Iraq and Gulf Analysis

Archive for the ‘Federalism in Sunni-Majority Areas of Iraq’ Category

The New Federalism Jurisprudence of the State of Law Alliance

Posted by Reidar Visser on Friday, 11 November 2011 19:13

Just when you thought things could not get more farcical in Iraq, the so-called State of Law Alliance of Prime Minister Nuri al-Maliki has provided yet more fodder for potential pun-makers.

Back on 5 November, in a comment on the recent Salahaddin federalism initiative, Walid al-Hilli of State of Law declared that there were problems with the bid relating to article 6 of the law on region formation. According to Hilli, the article in question was “unclear” with respect to the creation of new regions through the transformation of a single governorate to a new federal region.

One could have dismissed the comment by Hilli as a slip of the tongue were it not for the fact that something almost identical was repeated by Mariam al-Rayyis, also close to Maliki, in press comments yesterday.  According to Rayyis, article 6 only relates to governorates wanting to join an existing region! In her view the law must be amended by parliament before the current Salahaddin project can go ahead (she specifically suggests Salahaddin can only join Kurdistan).

Let’s look at article 6.

يكون الاستفتاء ناجحاً إذا حصل على أغلبية المصوتين من الناخبين في كل محافظة من المحافظات التي تروم الانضمام إلى إقليم

Okay, so the referendum is successful if it gains a majority in “each governorate of the governorates wishing to join/combine into a region”. In other words, it was written with reference to a case of multiple governorates forming a region. Arguably, the case of single-governorate formation should have been mentioned separately.  But to deduct from this that single-governorate formation should be governed by different rules is absurd. Article 6 is the sole article that defines the modalities for a successful referendum and it was clearly intended to cover all instances of region formation including single-governorate ones, not least since such single-governorate regions were among the most likely scenarios in 2006 when the law was drafted, for example in Basra. The idea – implicit in the comments from State of Law politicians  – that there should somehow be a stricter threshold for a single governorate to become a federal region than for a combination of governorates (which after all would constitute an even more radical change) just defies common sense.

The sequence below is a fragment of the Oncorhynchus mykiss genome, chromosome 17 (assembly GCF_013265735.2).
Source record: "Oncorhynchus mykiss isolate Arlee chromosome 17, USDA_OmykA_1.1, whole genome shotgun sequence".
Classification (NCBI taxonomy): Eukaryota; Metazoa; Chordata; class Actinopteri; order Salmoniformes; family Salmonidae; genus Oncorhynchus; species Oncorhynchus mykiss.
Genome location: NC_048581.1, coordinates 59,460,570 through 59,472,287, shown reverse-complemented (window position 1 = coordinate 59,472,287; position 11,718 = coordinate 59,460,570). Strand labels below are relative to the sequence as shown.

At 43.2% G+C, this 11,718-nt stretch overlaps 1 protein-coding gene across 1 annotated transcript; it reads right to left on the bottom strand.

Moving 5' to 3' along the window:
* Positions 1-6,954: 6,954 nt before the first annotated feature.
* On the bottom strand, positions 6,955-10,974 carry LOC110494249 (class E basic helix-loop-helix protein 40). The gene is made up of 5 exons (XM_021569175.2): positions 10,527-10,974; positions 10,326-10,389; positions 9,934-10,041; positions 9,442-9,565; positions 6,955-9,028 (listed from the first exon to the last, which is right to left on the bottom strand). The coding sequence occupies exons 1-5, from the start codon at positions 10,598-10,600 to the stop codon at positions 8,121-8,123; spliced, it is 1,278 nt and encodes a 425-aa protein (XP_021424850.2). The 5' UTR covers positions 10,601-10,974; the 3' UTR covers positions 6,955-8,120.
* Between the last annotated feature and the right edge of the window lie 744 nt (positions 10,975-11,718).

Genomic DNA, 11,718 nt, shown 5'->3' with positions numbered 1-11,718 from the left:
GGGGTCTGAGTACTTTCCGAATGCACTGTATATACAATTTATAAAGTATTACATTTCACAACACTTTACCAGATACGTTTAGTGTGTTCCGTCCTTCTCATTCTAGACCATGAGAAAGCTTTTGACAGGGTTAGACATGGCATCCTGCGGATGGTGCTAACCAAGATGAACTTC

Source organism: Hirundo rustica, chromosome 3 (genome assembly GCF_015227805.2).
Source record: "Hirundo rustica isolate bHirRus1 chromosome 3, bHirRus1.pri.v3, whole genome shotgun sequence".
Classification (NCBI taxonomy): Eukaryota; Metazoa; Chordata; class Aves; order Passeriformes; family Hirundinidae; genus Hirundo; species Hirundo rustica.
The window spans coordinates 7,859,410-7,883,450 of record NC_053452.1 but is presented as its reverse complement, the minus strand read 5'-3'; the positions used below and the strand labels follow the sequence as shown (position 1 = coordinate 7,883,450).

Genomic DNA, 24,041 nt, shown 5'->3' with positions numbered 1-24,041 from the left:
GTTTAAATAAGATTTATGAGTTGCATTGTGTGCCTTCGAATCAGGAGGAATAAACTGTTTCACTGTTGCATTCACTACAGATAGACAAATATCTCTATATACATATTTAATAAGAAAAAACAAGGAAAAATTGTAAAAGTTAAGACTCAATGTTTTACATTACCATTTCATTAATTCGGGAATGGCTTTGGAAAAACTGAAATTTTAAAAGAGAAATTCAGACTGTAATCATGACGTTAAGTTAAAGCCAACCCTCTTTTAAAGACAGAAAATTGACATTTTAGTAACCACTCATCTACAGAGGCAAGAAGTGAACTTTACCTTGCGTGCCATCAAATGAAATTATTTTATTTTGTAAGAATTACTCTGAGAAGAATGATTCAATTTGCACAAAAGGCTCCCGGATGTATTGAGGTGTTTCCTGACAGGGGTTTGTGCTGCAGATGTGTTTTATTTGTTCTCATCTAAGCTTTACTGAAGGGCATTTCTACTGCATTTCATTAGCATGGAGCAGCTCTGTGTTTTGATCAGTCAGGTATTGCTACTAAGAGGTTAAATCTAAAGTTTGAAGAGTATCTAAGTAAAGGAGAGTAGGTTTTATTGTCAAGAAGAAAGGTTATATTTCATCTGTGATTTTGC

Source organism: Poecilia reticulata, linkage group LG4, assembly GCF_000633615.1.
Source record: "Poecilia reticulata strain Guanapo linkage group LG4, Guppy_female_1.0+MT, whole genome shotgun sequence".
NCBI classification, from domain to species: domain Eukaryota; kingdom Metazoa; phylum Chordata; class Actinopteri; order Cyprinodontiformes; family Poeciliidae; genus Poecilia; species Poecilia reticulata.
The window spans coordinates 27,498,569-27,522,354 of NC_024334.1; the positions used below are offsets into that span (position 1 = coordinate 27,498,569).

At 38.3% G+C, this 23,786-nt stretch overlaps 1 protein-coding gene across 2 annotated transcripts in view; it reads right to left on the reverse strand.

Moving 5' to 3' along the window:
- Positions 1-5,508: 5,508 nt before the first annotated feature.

The comment by Rayyis which tries to differentiate between annexing governorates to existing regions and everything else is even more flawed: She seems to suggest that article 6 only applies to cases of multiple governorates wishing to join an existing region all in a single referendum! This scenario is not even discussed in article 2 of the law which merely envisages the addition of single governorates to existing regions. It should be fairly clear that the “region” mentioned in article 6 can also be the result of non-federated governorates joining together in an act of federalisation.

The bottom line is as long as the Salahaddin federalists remembered to make a simple request for a referendum (in addition to their dubious “declaration of a region”) the bid will be legal and the government is under an obligation to carry out the requested referendum. Maliki allies have tried to claim that there is somehow a difference between a similar request from Basra and the Salahaddin bid, with the suggestion that the Salahaddin federalism scheme is intended to provide refuge to Baathists, is not conducted in coordination with the central government and even marginalises the Shiite minority! The fact is that in legal terms, the two bids, Salahaddin and Basra, are one hundred per cent identical. Many supporters of the Salahaddin bid are in fact anti-Baathists and there are Baathists in exile that have denounced the whole federalism project. If Maliki continues to treat Basra and Salahaddin differently, then it means he is effectively holding the Sunnism of the majority of the Salahaddin people against them.